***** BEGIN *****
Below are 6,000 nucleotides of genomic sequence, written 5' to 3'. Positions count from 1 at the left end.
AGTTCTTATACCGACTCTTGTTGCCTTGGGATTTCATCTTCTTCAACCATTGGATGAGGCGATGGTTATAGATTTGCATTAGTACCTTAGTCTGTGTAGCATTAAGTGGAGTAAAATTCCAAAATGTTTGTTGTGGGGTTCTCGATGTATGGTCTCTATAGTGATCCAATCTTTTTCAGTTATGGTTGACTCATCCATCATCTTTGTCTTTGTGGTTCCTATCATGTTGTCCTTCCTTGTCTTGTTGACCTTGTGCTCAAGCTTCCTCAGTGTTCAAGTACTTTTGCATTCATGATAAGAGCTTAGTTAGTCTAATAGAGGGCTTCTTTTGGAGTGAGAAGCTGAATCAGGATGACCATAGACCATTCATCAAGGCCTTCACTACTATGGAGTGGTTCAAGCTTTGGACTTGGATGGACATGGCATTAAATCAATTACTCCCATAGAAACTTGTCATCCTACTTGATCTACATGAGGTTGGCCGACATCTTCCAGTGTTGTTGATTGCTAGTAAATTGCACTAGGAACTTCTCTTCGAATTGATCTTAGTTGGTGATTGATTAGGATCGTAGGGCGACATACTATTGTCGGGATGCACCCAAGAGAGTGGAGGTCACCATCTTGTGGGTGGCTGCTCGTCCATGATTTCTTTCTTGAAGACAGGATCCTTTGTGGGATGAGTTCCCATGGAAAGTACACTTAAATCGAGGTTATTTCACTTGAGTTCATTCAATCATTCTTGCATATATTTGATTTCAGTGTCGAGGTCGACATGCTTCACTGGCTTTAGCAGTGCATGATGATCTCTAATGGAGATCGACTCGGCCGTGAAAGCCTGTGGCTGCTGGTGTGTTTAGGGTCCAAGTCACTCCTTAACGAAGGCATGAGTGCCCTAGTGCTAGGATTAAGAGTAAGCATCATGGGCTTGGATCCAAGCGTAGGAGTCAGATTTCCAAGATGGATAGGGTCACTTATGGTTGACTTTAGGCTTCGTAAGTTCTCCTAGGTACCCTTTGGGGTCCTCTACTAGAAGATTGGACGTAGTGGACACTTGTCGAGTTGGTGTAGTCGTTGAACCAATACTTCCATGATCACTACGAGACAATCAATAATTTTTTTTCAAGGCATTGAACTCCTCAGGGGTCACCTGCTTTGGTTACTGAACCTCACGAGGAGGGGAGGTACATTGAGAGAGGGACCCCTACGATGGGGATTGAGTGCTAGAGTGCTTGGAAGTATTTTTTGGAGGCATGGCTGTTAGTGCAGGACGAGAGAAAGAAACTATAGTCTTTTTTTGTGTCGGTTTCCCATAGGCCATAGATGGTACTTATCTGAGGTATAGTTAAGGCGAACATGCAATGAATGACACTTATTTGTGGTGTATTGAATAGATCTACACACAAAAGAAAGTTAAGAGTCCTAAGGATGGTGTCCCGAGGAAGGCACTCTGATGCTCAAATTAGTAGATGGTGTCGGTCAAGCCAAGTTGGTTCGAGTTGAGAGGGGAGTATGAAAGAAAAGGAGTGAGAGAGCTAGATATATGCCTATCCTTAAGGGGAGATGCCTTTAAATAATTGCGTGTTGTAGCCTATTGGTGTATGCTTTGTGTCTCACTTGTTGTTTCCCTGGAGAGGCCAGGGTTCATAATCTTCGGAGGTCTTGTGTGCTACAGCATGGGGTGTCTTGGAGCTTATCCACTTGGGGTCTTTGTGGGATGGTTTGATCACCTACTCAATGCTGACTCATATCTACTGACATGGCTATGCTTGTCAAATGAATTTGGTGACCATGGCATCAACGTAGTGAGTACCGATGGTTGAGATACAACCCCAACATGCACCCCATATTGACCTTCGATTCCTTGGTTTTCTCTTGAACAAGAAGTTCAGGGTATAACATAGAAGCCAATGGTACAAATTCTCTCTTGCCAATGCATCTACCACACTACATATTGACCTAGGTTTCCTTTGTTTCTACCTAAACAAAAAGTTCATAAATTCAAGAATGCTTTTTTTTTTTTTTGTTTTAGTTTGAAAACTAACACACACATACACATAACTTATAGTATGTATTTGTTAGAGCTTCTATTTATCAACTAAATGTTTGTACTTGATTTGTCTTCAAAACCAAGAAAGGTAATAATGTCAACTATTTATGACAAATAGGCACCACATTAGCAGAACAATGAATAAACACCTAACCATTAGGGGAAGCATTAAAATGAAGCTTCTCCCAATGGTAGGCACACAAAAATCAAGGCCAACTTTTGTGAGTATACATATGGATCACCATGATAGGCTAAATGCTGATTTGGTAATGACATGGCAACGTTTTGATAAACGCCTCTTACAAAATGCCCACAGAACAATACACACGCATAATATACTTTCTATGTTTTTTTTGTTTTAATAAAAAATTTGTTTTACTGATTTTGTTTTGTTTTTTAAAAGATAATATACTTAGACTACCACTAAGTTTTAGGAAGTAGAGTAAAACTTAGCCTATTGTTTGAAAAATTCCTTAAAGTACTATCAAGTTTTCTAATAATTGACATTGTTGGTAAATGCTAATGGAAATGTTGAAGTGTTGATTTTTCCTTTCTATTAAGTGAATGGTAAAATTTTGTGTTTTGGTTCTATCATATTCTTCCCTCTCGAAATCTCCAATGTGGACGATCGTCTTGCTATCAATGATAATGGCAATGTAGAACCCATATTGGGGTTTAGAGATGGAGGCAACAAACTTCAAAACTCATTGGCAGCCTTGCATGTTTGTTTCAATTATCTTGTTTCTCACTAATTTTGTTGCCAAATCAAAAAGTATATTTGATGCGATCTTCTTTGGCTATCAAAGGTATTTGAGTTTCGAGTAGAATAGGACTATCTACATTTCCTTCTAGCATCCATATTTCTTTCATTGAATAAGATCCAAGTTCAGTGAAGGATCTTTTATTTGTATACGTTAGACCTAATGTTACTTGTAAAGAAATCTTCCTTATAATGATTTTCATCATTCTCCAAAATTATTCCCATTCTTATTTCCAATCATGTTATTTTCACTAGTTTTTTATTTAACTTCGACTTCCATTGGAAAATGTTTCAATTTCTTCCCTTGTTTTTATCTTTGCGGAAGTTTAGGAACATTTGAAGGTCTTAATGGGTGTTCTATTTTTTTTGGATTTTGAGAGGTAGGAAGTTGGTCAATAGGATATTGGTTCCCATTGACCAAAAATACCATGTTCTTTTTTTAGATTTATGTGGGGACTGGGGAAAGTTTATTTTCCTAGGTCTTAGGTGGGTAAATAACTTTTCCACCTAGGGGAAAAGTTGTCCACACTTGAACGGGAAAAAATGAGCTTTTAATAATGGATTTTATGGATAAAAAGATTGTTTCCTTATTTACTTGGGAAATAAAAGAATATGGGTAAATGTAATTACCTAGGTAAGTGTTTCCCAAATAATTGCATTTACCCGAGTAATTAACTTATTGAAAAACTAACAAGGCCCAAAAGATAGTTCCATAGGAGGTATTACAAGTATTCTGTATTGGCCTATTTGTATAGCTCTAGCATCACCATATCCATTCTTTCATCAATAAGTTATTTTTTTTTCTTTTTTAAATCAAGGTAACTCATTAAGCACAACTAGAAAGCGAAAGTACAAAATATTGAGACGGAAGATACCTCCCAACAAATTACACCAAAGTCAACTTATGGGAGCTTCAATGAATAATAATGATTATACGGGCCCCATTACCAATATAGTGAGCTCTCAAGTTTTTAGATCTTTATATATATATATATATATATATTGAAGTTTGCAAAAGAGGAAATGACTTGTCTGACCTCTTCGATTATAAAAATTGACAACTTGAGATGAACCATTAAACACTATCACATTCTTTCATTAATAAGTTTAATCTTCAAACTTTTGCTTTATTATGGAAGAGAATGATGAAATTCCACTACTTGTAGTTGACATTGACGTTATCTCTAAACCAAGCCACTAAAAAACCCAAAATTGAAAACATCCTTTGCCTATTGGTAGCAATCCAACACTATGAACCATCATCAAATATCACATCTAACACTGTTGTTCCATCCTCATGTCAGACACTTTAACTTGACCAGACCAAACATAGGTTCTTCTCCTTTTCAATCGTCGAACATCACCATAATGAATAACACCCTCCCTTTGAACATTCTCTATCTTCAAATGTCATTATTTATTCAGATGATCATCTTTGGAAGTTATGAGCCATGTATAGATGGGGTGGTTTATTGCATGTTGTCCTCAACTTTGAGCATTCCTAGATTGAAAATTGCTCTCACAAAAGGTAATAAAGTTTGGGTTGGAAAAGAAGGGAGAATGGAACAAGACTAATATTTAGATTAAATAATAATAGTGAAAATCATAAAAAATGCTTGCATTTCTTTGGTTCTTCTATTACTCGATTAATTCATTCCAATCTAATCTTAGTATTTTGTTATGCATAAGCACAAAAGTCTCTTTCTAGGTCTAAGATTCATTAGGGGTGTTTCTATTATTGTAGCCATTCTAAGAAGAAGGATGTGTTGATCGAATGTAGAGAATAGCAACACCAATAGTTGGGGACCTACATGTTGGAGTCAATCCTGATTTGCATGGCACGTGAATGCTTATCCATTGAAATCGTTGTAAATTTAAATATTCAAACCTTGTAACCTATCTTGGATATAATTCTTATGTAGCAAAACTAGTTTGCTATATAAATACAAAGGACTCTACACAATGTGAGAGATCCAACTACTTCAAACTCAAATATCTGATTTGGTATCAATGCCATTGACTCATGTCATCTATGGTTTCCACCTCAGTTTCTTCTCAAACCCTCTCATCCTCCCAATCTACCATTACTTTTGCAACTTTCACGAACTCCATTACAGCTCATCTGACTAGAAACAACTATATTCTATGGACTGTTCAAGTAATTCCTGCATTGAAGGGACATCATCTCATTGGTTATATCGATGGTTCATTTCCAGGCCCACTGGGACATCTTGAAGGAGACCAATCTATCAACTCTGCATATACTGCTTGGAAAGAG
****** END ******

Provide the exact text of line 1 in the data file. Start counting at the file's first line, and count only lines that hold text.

Below are 6,000 nucleotides of genomic sequence, written 5' to 3'. Positions count from 1 at the left end.